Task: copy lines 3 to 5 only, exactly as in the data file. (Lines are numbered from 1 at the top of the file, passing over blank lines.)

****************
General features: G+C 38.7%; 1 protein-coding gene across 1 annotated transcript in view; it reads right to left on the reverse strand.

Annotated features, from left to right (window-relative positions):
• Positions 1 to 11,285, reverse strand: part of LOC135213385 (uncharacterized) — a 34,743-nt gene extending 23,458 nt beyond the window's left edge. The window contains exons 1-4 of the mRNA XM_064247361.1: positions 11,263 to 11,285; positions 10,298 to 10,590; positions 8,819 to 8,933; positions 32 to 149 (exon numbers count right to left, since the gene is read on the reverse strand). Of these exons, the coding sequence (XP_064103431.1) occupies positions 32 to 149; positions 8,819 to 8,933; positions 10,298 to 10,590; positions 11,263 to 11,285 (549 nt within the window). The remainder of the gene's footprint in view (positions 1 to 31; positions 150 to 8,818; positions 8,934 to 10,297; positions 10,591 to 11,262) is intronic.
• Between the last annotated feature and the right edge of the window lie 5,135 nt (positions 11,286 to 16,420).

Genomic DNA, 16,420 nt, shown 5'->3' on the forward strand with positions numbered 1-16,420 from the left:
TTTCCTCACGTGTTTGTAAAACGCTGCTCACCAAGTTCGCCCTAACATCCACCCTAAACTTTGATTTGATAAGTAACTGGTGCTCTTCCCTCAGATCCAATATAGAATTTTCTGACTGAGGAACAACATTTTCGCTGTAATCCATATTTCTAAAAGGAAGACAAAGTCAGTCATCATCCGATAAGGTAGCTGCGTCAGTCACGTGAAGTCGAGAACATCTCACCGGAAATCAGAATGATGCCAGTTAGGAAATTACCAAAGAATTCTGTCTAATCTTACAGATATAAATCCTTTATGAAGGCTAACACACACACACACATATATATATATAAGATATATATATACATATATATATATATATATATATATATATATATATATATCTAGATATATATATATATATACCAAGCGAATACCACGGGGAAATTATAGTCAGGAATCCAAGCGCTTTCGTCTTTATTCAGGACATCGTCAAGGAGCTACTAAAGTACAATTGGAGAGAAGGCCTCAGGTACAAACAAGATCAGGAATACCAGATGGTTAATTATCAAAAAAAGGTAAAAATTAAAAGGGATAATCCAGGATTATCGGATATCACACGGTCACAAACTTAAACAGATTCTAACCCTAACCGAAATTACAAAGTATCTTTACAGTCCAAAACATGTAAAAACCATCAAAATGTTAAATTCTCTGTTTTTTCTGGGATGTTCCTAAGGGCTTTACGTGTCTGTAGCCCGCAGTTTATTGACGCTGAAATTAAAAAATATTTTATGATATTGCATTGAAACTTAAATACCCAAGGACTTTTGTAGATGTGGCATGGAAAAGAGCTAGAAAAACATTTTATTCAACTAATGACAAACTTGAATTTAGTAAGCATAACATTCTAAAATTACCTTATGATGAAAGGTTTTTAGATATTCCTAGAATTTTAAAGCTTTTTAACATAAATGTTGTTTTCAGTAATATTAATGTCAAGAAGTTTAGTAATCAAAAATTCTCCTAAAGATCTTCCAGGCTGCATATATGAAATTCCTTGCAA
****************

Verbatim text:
• Positions 1 to 11,285, reverse strand: part of LOC135213385 (uncharacterized) — a 34,743-nt gene extending 23,458 nt beyond the window's left edge. The window contains exons 1-4 of the mRNA XM_064247361.1: positions 11,263 to 11,285; positions 10,298 to 10,590; positions 8,819 to 8,933; positions 32 to 149 (exon numbers count right to left, since the gene is read on the reverse strand). Of these exons, the coding sequence (XP_064103431.1) occupies positions 32 to 149; positions 8,819 to 8,933; positions 10,298 to 10,590; positions 11,263 to 11,285 (549 nt within the window). The remainder of the gene's footprint in view (positions 1 to 31; positions 150 to 8,818; positions 8,934 to 10,297; positions 10,591 to 11,262) is intronic.
• Between the last annotated feature and the right edge of the window lie 5,135 nt (positions 11,286 to 16,420).

Genomic DNA, 16,420 nt, shown 5'->3' on the forward strand with positions numbered 1-16,420 from the left: